Of all the various ways of measuring things, Time is generally the most important or critical, at least it is to me. Size doesn't matter, distance can be reduced or extended by speed and volume can be altered, sometimes by the flick of a dial. But Time, that little four letter word that I have given a capital "T", has a mind of its own and will never change, despite the best efforts of the Large Hadron Collider scientists.
Twenty-four hours a day, Time rules my world; where I have to be, what I have to do, what has to be finished, deadlines. I can't change these. I ask for one more minute to finish editing a piece and if I get it I lose a minute from the next Time period. The producer tells me we are on air in five minutes and EVS need the cut in three. I need six, but somehow I finish in four and we get to air. Yes! I beat Time, kind of.
So with all these Time pressures, why on earth do I love making Time lapse sequences? Because, let's face it, the world looks much better when slowed right down or sped right up. It's boring at normal speed, that's so everyday, so dull. In slow motion you can see things missed in real Time. Footage from the Phantom Flex or Hi-Mo cameras analyse movement in a beautiful and intriguing way.Timelapses truncate Time and let you see in thirty seconds what took hours or even days to actually happen. You can't comprehend that as a human, so to see a flower opening, a bridge being built or even the view from the highest building in the world (see Philips Bloom's fabulous film) is a miracle because it manipulates Time.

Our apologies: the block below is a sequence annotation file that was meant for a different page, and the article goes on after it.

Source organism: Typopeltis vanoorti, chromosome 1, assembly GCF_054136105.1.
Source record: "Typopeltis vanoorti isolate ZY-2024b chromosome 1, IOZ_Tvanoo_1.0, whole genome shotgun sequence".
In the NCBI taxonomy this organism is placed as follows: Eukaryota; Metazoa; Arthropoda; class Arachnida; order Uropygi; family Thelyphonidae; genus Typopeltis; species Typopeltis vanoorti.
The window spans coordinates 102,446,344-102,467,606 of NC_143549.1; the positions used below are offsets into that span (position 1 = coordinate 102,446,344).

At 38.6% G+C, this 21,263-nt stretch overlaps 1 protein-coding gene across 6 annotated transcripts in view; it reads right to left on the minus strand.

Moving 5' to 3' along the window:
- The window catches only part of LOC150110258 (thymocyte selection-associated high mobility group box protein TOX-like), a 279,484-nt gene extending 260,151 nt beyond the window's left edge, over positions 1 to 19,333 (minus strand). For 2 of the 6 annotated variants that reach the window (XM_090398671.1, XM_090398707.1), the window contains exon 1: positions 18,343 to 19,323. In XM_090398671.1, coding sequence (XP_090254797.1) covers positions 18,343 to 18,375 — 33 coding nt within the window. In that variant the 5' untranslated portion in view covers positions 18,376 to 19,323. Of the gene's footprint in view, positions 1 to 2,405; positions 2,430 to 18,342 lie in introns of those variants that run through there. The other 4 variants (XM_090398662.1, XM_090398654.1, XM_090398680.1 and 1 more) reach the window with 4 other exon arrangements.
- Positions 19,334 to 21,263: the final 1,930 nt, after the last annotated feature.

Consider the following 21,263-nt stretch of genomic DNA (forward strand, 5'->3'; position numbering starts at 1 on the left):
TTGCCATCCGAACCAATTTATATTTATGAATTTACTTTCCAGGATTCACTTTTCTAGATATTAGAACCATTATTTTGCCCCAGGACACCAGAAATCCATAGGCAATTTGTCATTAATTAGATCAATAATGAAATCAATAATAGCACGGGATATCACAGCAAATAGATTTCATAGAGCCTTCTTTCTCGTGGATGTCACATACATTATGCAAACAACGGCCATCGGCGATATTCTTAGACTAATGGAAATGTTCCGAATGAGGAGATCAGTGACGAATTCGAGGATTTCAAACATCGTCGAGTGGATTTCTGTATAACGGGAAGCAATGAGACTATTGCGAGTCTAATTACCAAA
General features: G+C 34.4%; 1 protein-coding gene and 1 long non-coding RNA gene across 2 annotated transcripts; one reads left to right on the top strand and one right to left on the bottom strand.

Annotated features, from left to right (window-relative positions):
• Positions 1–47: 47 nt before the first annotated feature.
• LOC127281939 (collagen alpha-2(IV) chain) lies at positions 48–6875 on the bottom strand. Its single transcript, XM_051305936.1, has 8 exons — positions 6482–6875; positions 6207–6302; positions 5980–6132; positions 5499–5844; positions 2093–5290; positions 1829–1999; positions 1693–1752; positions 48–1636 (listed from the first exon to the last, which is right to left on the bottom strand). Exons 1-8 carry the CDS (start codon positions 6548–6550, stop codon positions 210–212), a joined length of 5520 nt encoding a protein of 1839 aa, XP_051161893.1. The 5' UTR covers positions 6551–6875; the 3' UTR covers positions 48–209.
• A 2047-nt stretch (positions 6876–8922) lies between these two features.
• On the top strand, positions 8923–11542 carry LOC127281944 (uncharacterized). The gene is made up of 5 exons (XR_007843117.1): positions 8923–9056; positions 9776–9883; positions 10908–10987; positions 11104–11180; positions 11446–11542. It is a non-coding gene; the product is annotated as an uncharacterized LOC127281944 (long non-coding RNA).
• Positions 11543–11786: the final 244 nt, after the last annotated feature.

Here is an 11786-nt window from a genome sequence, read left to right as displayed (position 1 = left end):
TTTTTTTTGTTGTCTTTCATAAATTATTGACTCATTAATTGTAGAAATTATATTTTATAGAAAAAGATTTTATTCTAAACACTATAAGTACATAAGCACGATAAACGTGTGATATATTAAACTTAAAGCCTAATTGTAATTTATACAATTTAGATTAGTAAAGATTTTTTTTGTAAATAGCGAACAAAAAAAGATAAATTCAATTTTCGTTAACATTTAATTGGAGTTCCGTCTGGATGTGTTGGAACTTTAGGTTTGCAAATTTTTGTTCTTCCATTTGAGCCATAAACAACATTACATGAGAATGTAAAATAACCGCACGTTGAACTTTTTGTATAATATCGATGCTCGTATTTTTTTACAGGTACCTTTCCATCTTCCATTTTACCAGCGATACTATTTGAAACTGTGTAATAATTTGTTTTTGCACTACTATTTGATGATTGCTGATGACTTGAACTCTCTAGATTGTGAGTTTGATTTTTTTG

So I am bored of the speed at which I live and want to control it and if I can't become a Time Lord, then timelapse photography is the closest I am likely to get.To see some of my attempts to control Time go to my Vimeo site at http://vimeo.com/pukkatv/videos